Three Reasons You Feel Tired
Do you often feel tired, no matter how much rest you got? Are you easily overwhelmed and exhausted but don’t really know why? Well, you are not alone. A recent survey found that 76% of employees feel tired several days of the week, and 15% even fall asleep during the day at least once per week. There are of course many reasons for feeling tired, such as depression, stress, low thyroid function, anemia and chronic fatigue. However, many people lose their energy through draining daily habits, they often aren’t even aware of. Here are a few examples of those energy drains:
We all know, thoughts have power. They can make us feel confident and motivated to move mountains; and they can make us feel insecure and overwhelmed by the smallest daily challenges. Thoughts can frame any given situation as a huge disaster or a powerful opportunity to learn and grow, which is why reality is a mostly subjective experience. Our thoughts become an energy drain when they focus mainly on the negative aspects of ourselves or the world around us. The negative inner commentary evokes negative emotions such as anger, sadness, anxiety or powerlessness, which eventually create a resistance to ourselves and the circumstances we are in. We are building a resistance when we are telling ourselves that our job kills us or that our colleagues don’t like us; when we are resenting what we see in the mirror, or feel constantly overpowered by the noisy excitement of our children. Inner resistance doesn’t only sap our energy, but it also prevents us from fully embracing and engaging in our lives.
Just noticing your resistance-triggering thoughts and then gently shifting your mind towards the things you can change or you can appreciate right now, can greatly diminish the loss of energy.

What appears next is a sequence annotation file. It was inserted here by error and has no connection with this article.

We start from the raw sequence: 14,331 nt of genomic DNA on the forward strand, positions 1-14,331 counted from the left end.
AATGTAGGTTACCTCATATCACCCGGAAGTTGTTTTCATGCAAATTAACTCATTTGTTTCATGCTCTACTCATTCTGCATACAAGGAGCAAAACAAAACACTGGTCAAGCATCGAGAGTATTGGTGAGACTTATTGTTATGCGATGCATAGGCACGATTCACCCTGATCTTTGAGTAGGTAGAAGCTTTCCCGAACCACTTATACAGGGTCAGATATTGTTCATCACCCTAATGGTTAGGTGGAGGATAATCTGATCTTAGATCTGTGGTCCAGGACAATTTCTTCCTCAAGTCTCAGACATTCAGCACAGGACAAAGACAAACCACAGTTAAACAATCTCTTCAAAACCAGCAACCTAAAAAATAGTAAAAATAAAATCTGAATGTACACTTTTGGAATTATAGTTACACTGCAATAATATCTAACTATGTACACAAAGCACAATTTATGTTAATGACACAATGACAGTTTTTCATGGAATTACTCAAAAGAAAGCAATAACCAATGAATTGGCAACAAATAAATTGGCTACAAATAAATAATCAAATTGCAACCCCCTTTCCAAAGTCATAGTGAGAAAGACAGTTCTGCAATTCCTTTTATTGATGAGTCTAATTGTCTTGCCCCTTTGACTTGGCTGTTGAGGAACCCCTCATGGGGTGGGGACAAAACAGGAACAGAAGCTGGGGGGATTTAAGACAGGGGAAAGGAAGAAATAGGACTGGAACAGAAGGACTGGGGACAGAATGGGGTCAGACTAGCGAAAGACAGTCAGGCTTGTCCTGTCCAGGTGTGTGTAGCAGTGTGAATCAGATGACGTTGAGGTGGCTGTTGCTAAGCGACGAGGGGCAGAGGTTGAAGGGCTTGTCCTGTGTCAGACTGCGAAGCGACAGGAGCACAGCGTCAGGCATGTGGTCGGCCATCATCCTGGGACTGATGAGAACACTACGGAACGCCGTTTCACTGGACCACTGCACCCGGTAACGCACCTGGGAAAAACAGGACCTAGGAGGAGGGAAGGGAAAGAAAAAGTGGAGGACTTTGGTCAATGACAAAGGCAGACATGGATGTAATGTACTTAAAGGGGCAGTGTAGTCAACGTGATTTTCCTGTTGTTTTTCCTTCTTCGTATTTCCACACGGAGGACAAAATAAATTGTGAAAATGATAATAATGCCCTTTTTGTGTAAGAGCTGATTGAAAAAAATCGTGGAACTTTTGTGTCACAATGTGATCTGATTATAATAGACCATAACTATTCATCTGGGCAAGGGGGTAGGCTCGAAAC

We are products of our environments – and our environments are mirrors of our thoughts, feelings and beliefs. Tolerations are those things in our environment that even though they “bug” us, we somehow don’t spend the time or motivation to address them. This can be a messy desk, a missing light bulb in the hall-way, a broken printer in our home office or a stack of unpaid bills on the kitchen counter. Tolerations are energy drains, because they make our lives run less smoothly. Stepping around clutter, stumbling through the dark hall way, avoiding the “stare” of the unpaid bills, all of these unresolved issues occupy our minds and can prevent us from moving through the day with greater ease and clarity.
Tolerations can provide us with clues about our deeper self-limiting patterns and beliefs. So rather than just cleaning up the mess or getting current with your payments, ask yourself what these tolerations can tell you about yourself. For example, is your home filled with clutter, because you are afraid of throwing things away, since you may need them one day? Are you stalling on getting a new printer, because you don’t believe that you deserve it – or does this toleration point more towards a certain resistance towards working from home? Are you procrastinating around paying the bills, because you are afraid that you don’t have enough money left at the end of the month? Identifying and addressing the underlying patterns and beliefs of your tolerations can help you to resolve these energy drains for good.
You are driving along the high-way, when you notice a red warning light flashing on your dashboard. The indicator tells you that you should go to an auto-repair shop as quickly as possible. But instead of slowing down, you push the pedal to the metal and keep on cruising forward, telling yourself that you don’t have time for such “nonsense.” For most of us, this would be a rather unlikely scenario. We are dependent on our cars and therefore pay attention to what they need. Yet, how often do we choose to ignore our own needs? We override our tiredness with caffeine and energy drinks; we force ourselves to check work e-mails before going to bed, although we can barely keep our eyes open; we mask our body aches with pain killers and postpone the long overdue visit to the doctor, because we are too busy.
It should make common sense to refuel, take care of and pay attention to the warning signs of “the vehicle” that carries us through life. Slugging through a day with a depleted body not only takes an enormous amount of energy, it also decreases our joy and productivity. Even though we may believe that we don’t have time to take care of ourselves, on the long run, giving our body the support it needs is the best investment of time and energy we can make.
Learn more about these and other energy draining habits – and what you can do to overcome them.